The life of South Korean President Kim Dae Jung reads like a John Le Carre novel. He narrowly escaped death several times, and he spent six years in prison and 10 more either under house arrest or in exile. A devout Roman Catholic, Kim believes he is destined to struggle with adversity. And his greatest challenge of all will be in pulling Korea out of its worst economic crisis since the 1950-53 Korean War. "I have coped with crisis all my life," says the 76-year-old President, who is inevitably compared to Nelson Mandela of South Africa. "Of course, we have a lot of difficulties. But I am confident that as long as we take the right path, we can succeed."
Stabilizing Korea's economy could begin to restore some of Asia's lost confidence. In fewer than four months in office, Kim has made a good start. He has presented a blueprint for cleaning up a financial sector riddled with $85 billion in problem loans and--using threats and sweet talk--won agreement from the heads of top chaebol to drop unprofitable and inefficient businesses. He also has made it easier for capital to flow in and out of the country, given the central bank more independence in monetary policy, required transparency in business transactions, allowed hostile foreign takeovers, and lifted most restrictions on foreign ownership of Korean bonds, shares, and land.
But Kim has much further to go just to implement his own plans, much less press for more sorely needed reforms. Although few question his determination, he faces resistance from trade unions, conglomerates, and even policy advisers, many of whom lent their knowledge to the former military regimes to set up the previous government-directed economy. The opposition will only increase as corporate bankruptcies soar and unemployment hits record highs. Meanwhile, the falling Japanese yen is putting renewed pressure on the Korean economy and could undermine a bank bailout plan that was pieced together earlier this year.
The President, however, is not one to give up easily. Before he finally became head of state on Feb. 25, he risked everything, including his life, in previous tries for the office. Kim ran against former General Park Chung Hee in 1971 and, despite a government propaganda campaign aimed at destroying him, wound up with a surprising 45% of the vote. One month after the election, Kim's car was slammed by a truck that later was found to be linked to a government official. The accident left him with a permanent limp and chronic neuralgia. Two years later, South Korean intelligence agents kidnapped Kim. They were about to drown him in the Sea of Japan when U.S. helicopters intervened.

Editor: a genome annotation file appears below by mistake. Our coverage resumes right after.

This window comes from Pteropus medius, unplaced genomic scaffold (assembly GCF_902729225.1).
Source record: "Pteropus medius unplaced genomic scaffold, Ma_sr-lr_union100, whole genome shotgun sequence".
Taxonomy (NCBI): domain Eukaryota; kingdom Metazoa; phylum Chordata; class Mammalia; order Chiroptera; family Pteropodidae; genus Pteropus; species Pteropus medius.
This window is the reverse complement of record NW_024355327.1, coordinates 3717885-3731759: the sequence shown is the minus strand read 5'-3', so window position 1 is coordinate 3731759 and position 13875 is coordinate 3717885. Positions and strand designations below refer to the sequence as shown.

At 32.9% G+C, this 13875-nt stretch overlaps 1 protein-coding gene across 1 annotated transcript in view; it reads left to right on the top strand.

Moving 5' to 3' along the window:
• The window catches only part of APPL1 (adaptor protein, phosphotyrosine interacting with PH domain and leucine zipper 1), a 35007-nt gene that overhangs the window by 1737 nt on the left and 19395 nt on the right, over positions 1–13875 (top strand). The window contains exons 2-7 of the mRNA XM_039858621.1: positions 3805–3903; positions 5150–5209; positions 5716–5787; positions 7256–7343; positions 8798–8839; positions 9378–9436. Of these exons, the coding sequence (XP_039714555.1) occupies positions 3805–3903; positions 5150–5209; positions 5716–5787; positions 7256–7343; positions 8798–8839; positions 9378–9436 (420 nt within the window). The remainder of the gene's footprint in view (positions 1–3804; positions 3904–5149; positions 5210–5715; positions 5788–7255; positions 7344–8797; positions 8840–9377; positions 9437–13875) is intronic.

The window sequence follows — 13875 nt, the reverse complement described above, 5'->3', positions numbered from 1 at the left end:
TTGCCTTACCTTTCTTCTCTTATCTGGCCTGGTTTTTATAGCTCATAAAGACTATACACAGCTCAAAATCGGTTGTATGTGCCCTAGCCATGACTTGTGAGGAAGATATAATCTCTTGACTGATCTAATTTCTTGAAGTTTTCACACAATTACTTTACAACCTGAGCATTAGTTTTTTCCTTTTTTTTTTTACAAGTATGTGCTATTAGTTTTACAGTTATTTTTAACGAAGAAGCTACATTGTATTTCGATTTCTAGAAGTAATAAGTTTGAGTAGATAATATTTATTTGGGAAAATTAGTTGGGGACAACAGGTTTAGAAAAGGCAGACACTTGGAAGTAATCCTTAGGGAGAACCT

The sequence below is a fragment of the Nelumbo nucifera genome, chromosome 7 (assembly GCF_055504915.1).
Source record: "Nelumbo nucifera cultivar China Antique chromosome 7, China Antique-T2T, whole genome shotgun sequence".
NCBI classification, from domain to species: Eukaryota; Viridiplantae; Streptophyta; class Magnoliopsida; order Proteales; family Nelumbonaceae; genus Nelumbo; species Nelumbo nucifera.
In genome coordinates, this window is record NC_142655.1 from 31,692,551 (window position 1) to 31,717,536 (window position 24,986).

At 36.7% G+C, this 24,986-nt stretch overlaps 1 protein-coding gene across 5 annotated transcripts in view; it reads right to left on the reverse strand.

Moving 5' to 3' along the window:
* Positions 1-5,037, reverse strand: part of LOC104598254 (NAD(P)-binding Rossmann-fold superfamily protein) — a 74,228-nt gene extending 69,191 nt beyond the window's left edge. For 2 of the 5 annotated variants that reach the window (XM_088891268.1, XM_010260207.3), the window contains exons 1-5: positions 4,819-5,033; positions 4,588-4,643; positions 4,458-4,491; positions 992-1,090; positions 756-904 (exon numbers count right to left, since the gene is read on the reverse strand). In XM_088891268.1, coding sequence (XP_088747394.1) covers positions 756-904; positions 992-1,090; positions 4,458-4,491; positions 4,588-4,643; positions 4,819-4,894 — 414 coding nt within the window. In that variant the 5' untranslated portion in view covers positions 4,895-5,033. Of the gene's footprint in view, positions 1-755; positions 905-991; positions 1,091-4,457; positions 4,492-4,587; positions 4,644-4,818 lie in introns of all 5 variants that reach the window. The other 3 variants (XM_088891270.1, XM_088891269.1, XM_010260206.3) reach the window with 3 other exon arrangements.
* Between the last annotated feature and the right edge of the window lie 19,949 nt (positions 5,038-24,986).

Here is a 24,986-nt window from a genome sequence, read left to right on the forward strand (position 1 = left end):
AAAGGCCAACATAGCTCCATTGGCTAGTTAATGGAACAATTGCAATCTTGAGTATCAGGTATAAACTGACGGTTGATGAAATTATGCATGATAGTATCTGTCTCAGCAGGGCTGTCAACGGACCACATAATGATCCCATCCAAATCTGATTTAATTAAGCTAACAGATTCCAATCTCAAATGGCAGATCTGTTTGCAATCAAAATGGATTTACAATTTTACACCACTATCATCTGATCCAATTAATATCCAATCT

Kim also was one of three hopefuls in an election planned for 1980 after Park was assassinated the previous year. But then-General Chun Doo Hwan scuttled the election by staging a coup and arresting Kim and other politicians. Although Kim was in jail, Chun accused him of masterminding a civil rebellion in the southwestern city of Kwangju in 1980 and sentenced him to death. His life was saved again in a deal with the U.S. government that allowed Chun to visit Washington.
OPENING DOORS. Just as he was rescued by contact with the outside world, Kim believes Korea can be saved by throwing open its financial system to foreigners. Long a culture closed to outsiders, Korean society still perceives foreign ownership of local companies and real estate as colonialism that threatens the country. To counter this kind of thinking, the President sponsored a nationally televised dialogue with people on the street--and according to opinion polls, he is convincing a growing number of Koreans that a U.S. or European company in Korea contributes more to the economy than a Korean business operating abroad. "To rescue our country from the current economic crisis, we must attract foreign businesses," says Kim. "If we had practiced democracy and the free-market system, we wouldn't have had a command-and-control economy or this economic ordeal."
With Korea at a crossroads, Kim is trying to prove wrong the claims by some Asian leaders that Western-style democracy isn't compatible with Asia's Tiger economies. If his strategies bear fruit, he could go down in history as the most successful leader of modern Korea.